The year of 1989, having mainly fallen out of focus is noteworthy due to a set of events that stood at the core of the construction of independent statehood. Moreover, within topical literature, 1989 is mentioned as the golden age of the Soviet samizdat press when approximately 500 to 1000 self-published newspapers and magazines came to light in the USSR, as stated in different sources (Myalo, Sokolov & Sverdlov, 1990, p. 17) (Strukova, 2005, p. 4).
The rise of the samizdat press was conditioned, first and foremost, by “glasnost” (openness) law (Strukova 2005, p. 9) which, to some extent, gave freedom not only to the official mass media (hereinafter media) of the country, but also to all the organizations and individuals who tried to impart alternative and pluralistic information in different ways. Before that, the entire media in the Soviet Union was administered by the Propaganda and Agitation Department of the Central Committee of the CPSU. Moscow kept permanent and total control over this realm (Rostova 2015). Many very different parts of the population actively responded to the idea of the freedom of speech, initiated from above by the highest-ranking bodies of party and state apparatus. As a result, a number of non-official organizations started emerging all throughout the Soviet Union, a part of which started publishing their own press (Non-governmental organizations in Armenia, 1989).
The next most important reason for the rise of the samizdat press in the late Soviet years was that the ideology of the Communist Party had receded from the reality reigning in the country (Yurchak, 2017). This circumstance contributed to the gradual formation of an extensive layer of dissident media outlets which existed in parallel with the official press and tried to present alternative news. In the majority of cases, the dissident press had a dialogue with the official press, that is, a challenge vs. response principle was a foundation of the logic seen in references regularly made in the samizdat: “We did not include Part One of the current article by S. Zavarean, a great Armenian national figure, inasmuch as it will be published in one of the official periodicals. The Editors” [the original citation is in Classical Armenian, ed.] (Mashtots, 1989). Therefore, the independent publications were a natural reaction of the non-conformist part of society to the entrenched totalitarian regime.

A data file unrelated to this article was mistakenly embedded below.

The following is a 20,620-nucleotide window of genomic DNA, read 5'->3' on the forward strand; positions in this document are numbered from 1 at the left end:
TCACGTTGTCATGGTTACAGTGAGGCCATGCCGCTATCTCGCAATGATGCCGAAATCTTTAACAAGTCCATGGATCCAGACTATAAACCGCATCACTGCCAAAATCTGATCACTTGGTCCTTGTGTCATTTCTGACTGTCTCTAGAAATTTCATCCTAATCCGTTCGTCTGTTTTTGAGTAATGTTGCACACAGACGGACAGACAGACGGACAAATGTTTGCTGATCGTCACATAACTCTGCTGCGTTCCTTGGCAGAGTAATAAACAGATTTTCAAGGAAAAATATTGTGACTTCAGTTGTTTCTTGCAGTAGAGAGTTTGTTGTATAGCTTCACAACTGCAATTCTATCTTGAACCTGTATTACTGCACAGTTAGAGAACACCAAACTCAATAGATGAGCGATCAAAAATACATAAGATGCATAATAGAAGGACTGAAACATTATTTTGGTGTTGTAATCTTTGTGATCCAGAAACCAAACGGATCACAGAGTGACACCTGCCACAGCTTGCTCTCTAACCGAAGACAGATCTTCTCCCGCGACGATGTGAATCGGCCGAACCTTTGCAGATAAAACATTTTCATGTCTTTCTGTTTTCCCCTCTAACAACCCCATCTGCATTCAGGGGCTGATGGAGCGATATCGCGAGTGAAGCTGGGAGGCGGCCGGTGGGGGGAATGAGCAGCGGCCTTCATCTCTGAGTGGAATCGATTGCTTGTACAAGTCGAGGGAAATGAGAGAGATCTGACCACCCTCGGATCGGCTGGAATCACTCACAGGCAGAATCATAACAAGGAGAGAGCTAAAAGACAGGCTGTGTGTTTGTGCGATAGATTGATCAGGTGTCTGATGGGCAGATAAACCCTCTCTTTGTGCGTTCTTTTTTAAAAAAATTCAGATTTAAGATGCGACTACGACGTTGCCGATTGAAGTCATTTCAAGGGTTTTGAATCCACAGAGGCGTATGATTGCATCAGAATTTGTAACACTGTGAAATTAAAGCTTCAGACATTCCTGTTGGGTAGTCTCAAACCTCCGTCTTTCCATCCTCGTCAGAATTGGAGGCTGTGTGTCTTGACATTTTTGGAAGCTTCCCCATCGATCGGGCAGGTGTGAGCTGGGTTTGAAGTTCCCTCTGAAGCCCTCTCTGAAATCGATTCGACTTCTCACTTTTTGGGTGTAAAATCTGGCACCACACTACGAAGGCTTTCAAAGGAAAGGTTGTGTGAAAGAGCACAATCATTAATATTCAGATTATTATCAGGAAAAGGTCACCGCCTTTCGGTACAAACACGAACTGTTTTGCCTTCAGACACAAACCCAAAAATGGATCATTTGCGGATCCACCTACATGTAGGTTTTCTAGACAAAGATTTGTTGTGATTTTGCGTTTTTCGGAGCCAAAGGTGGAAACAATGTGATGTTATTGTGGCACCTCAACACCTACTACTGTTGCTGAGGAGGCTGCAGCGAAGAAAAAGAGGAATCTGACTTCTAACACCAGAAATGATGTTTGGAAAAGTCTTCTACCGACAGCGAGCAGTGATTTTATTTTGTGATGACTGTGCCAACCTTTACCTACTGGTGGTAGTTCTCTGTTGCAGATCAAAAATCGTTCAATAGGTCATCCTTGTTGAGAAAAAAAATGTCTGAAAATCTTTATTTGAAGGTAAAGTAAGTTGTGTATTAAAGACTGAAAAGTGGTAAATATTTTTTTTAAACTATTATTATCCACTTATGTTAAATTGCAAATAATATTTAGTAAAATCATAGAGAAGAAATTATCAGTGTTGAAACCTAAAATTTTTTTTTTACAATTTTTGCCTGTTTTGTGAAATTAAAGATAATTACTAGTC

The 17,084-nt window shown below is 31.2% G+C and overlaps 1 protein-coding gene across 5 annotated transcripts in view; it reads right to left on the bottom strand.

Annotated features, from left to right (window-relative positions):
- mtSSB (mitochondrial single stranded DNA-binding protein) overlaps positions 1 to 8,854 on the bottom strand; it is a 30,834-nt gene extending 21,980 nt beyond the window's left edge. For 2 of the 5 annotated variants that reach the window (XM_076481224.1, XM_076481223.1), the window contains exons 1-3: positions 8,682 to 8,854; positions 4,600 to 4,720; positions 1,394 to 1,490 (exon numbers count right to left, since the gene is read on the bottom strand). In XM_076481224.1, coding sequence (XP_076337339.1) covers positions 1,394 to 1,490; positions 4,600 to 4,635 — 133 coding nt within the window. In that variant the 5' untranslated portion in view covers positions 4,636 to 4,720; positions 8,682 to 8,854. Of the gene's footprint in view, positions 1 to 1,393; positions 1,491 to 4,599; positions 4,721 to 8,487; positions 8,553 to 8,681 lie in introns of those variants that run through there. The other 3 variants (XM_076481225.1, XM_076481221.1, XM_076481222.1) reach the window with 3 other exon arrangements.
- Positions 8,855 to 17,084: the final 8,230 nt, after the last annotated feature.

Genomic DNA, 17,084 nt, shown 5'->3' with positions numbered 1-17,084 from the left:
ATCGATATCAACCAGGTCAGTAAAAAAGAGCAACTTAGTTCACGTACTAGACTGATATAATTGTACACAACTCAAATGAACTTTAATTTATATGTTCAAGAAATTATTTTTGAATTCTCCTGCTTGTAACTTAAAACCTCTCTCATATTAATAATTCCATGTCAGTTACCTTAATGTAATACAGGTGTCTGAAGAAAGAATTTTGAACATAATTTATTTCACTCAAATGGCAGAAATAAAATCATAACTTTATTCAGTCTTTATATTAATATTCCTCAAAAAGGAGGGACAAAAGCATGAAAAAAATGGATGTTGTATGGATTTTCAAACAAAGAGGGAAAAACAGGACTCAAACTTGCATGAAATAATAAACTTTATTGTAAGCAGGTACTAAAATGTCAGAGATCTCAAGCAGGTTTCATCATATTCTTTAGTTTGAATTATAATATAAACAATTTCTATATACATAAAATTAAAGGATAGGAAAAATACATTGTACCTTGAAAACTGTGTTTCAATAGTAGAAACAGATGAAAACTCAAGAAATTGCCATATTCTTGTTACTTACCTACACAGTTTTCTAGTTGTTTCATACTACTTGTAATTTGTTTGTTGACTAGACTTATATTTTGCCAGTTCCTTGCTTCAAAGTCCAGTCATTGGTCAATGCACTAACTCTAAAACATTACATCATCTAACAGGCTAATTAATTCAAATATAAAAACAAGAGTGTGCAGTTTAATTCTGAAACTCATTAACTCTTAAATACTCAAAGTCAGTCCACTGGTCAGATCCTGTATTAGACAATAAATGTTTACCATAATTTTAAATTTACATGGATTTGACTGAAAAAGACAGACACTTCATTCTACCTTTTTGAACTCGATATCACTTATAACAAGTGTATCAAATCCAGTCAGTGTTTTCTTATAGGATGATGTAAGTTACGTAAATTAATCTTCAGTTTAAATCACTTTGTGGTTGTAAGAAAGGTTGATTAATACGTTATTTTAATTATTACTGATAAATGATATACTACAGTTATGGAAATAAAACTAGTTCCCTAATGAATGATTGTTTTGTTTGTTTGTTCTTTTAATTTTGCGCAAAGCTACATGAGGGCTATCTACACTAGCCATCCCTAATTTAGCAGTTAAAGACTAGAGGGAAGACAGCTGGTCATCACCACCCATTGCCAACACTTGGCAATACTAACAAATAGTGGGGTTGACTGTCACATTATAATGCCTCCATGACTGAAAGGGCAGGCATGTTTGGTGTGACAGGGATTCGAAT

Still in 1987, protests took place in Nagorno-Karabakh Autonomous Oblast (hereinafter NKAO) and Soviet Armenia, claiming NKAO’s reunification with the Armenian SSR. On February 20, 1988, in a special session of the NKAO Council of People’s Deputies that took place in Stepanakert, a decision was adopted to apply to the Supreme Soviets of the Azerbaijani and Armenian SSRs with the request to reunite NKAO with the Armenian SSR, withdrawing it from the Azerbaijani SSR’s territory due to their intermediation. That very day protests in support of the Karabakh Armenians commenced in Yerevan. One of the most important characteristics of the Karabakh Movement was that it was a pan-national movement: for more than two years in a row several hundreds of thousands of people participated in demonstrations and marches (Marutyan, The main features of the Karabakh Movement or the Armenian Revolution, 2013).